• Flywheel. The flywheel provides flow coastdown in case of loss of power.
  • Auxilliary systems. Oil lubrication system, oil lift system, seal leakoff system, seal cooling system etc.
NPP Olkiluoto 3 - RCP
Reactor Coolant Pump - parameters
Source: TVO – Olkiluoto 3 NPP
www.tvo.fi/uploads/julkaisut/tiedostot/ydinvoimalayks_OL3_ENG.pdf

Types of Impellers in Centrifugal Pumps

open, semi-open, closed impellerImpeller design is the most significant factor for determining performance of a centrifugal pump. A properly designed impeller optimizes flow while minimizing turbulence and maximizing efficiency.

The impeller of a centrifugal pump can be of three basic types:

  • Open impeller. Open impellers have the vanes free on both sides. Open impellers are structurally weak. They are typically used in small-diameter, inexpensive pumps and pumps handling suspended solids.
  • Semi-open impeller. The vanes are free on one side and enclosed on the other. The shroud adds mechanical strength. They also offer higher efficiencies than open impellers. They can be used in medium-diameter pumps and with liquids containing small amounts of suspended solids. Because of minimization of recirculation and other losses, it is very important that a small clearance exists between the impeller vanes and the casing.
  • Closed impeller. The vanes are located between the two discs, all in a single casting. They are used in large pumps with high efficiencies and low required Net Positive Suction Head. The centrifugal pumps with closed impeller are the most widely used pumps handling clear liquids. They rely on close-clearance wear rings on the impeller and on the pump casing. The closed impeller is a more complicated and expensive design not only because of the impeller, but the additional wear rings are needed.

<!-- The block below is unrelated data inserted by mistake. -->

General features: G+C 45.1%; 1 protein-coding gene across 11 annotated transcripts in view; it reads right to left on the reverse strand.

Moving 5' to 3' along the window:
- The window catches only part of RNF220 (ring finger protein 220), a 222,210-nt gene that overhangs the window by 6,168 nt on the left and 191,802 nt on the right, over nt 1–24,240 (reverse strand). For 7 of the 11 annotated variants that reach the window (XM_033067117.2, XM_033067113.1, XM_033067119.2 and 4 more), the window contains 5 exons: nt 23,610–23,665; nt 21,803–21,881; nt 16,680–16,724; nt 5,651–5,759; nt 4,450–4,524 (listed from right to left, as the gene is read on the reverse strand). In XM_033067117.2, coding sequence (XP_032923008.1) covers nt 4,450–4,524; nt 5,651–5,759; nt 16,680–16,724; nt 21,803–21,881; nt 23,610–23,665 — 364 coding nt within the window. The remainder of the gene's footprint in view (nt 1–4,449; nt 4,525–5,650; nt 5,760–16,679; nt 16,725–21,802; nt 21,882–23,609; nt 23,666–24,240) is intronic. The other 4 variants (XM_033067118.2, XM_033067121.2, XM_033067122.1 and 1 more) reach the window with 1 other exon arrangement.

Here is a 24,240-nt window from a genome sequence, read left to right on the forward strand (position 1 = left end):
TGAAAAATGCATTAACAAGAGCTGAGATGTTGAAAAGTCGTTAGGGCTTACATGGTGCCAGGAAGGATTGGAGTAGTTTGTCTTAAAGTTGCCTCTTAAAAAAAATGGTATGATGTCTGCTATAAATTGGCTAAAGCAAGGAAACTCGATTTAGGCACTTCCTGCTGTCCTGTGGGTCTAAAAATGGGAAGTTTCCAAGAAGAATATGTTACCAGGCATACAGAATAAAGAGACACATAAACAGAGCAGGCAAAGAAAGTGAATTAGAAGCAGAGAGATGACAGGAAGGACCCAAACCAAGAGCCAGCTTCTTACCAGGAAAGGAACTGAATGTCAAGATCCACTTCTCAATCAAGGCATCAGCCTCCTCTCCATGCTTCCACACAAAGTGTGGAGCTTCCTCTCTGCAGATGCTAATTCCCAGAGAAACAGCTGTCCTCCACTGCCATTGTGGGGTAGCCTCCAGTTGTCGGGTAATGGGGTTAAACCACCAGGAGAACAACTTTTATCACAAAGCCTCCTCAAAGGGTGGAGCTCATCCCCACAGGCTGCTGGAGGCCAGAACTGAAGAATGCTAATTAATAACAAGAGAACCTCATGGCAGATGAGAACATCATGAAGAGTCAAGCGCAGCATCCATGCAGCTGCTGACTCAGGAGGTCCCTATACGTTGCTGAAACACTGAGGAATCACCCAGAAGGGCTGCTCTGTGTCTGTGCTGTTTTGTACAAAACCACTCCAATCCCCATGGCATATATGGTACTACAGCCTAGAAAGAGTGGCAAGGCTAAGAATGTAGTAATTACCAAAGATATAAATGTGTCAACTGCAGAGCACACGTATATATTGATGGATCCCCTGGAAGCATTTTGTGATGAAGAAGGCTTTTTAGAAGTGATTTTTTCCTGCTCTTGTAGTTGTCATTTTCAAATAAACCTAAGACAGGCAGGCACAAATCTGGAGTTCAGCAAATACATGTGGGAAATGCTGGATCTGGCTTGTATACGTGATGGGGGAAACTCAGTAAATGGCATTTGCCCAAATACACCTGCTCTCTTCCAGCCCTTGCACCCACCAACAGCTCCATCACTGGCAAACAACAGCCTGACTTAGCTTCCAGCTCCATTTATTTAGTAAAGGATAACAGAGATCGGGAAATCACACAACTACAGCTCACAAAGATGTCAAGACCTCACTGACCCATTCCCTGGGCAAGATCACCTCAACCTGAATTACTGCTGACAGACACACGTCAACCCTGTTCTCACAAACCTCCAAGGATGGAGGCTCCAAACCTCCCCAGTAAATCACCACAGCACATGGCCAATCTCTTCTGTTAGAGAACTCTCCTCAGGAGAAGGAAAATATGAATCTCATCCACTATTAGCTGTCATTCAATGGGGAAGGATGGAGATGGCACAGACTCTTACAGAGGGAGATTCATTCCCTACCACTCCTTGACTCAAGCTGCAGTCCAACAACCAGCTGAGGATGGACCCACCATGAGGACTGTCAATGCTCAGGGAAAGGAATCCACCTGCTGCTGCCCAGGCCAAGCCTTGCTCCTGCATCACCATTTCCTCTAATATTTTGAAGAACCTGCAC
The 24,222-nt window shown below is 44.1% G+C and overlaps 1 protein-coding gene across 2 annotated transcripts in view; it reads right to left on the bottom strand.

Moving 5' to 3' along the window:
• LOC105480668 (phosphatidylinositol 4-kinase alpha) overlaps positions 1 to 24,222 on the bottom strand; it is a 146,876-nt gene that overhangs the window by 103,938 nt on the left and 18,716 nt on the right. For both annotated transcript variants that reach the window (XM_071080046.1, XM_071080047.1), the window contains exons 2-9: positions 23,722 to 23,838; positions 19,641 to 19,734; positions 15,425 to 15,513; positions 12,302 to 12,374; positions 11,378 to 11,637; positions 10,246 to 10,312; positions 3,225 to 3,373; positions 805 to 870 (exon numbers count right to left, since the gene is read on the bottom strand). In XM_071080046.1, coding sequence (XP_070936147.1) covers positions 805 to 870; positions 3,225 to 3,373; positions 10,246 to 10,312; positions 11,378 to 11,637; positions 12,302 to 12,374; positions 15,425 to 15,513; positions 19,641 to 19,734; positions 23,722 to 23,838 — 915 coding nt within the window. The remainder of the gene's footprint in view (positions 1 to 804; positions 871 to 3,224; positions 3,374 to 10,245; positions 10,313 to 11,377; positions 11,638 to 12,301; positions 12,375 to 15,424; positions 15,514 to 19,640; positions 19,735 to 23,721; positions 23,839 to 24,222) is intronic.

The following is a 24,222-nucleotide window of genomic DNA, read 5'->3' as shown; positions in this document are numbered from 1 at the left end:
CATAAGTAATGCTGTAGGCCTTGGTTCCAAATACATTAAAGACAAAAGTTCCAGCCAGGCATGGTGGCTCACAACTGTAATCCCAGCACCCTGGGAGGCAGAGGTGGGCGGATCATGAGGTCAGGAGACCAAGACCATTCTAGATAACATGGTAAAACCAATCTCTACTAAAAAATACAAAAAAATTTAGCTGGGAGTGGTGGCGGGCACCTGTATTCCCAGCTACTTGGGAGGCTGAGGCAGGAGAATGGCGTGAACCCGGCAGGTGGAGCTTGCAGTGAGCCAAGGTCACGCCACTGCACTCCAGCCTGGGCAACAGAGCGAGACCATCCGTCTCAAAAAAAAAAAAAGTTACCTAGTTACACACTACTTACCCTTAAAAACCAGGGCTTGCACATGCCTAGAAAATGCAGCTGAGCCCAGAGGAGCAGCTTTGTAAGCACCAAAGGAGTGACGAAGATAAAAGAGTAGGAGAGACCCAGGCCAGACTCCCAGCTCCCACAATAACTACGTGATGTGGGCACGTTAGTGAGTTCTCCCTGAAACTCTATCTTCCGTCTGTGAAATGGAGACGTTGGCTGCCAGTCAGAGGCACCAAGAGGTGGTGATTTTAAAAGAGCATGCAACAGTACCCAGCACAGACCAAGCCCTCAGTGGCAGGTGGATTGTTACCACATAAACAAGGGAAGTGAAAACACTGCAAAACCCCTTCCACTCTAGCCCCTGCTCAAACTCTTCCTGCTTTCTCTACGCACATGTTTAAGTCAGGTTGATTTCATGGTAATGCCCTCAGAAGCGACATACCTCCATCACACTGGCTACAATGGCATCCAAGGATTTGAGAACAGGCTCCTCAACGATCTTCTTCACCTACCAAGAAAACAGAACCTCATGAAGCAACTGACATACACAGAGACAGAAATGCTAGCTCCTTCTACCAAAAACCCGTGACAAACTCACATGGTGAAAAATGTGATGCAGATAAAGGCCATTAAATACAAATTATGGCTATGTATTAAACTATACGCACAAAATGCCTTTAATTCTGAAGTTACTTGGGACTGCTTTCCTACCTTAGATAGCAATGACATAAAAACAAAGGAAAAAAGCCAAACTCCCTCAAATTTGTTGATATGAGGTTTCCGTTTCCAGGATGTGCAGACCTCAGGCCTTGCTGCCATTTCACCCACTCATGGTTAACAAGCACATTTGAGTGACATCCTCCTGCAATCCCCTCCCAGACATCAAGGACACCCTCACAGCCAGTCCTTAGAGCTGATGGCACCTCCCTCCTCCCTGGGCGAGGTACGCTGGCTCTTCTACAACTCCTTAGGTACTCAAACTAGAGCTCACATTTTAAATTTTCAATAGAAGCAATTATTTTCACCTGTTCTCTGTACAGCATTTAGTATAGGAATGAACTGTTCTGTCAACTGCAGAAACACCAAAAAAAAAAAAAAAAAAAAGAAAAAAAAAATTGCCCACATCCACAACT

The impeller blades can be:

  • Backward-curved blade design (prefered design due to negative slope of performance curve)
  • Radial blade design
  • Forward-curved blade design (due to positive slope conditions this design can cause pump surge)

Impellers can be either:

  • Single-suction. A single-suction impeller allows liquid to enter the center of the blades from only one direction.
  • Double-suction. A double-suction impeller allows liquid to enter the center of the impeller blades from both sides simultaneously. This reduces forces exerted on the shaft.

Single vs. Double suction impeller-min

impeller and diffuserThe output pressure slightly changes according to the design used. The blades may be open or closed. Also the diffuser may be fitted with fixed vanes to help guide the flow toward the exit. The energy transferred to the liquid corresponds to the velocity at the edge of the impeller. The faster the impeller revolves or the bigger the impeller is, the higher will the velocity head be.

In general, centrifugal pumps can be classified based on the manner in which fluid flows through the pump. It is not classification based on the impeller alone, but it is based on the design of pump casing and the impeller. The three types of flow through a centrifugal pump are:

  • radial flow
  • mixed flow (part radial, part axial)
  • axial flow (propeller type)
 
References:
Reactor Physics and Thermal Hydraulics:
  1. J. R. Lamarsh, Introduction to Nuclear Reactor Theory, 2nd ed., Addison-Wesley, Reading, MA (1983).
  2. J. R. Lamarsh, A. J. Baratta, Introduction to Nuclear Engineering, 3d ed., Prentice-Hall, 2001, ISBN: 0-201-82498-1.
  3. W. M. Stacey, Nuclear Reactor Physics, John Wiley & Sons, 2001, ISBN: 0- 471-39127-1.
  4. Glasstone, Sesonske. Nuclear Reactor Engineering: Reactor Systems Engineering, Springer; 4th edition, 1994, ISBN: 978-0412985317
  5. Todreas Neil E., Kazimi Mujid S. Nuclear Systems Volume I: Thermal Hydraulic Fundamentals, Second Edition. CRC Press; 2 edition, 2012, ISBN: 978-0415802871
  6. Zohuri B., McDaniel P. Thermodynamics in Nuclear Power Plant Systems. Springer; 2015, ISBN: 978-3-319-13419-2
  7. Moran Michal J., Shapiro Howard N. Fundamentals of Engineering Thermodynamics, Fifth Edition, John Wiley & Sons, 2006, ISBN: 978-0-470-03037-0
  8. Kleinstreuer C. Modern Fluid Dynamics. Springer, 2010, ISBN 978-1-4020-8670-0.
  9. U.S. Department of Energy, THERMODYNAMICS, HEAT TRANSFER, AND FLUID FLOW. DOE Fundamentals Handbook, Volume 1, 2 and 3. June 1992.
  10. White Frank M., Fluid Mechanics, McGraw-Hill Education, 7th edition, February, 2010, ISBN: 978-0077422417

See above:

Centrifugal Pumps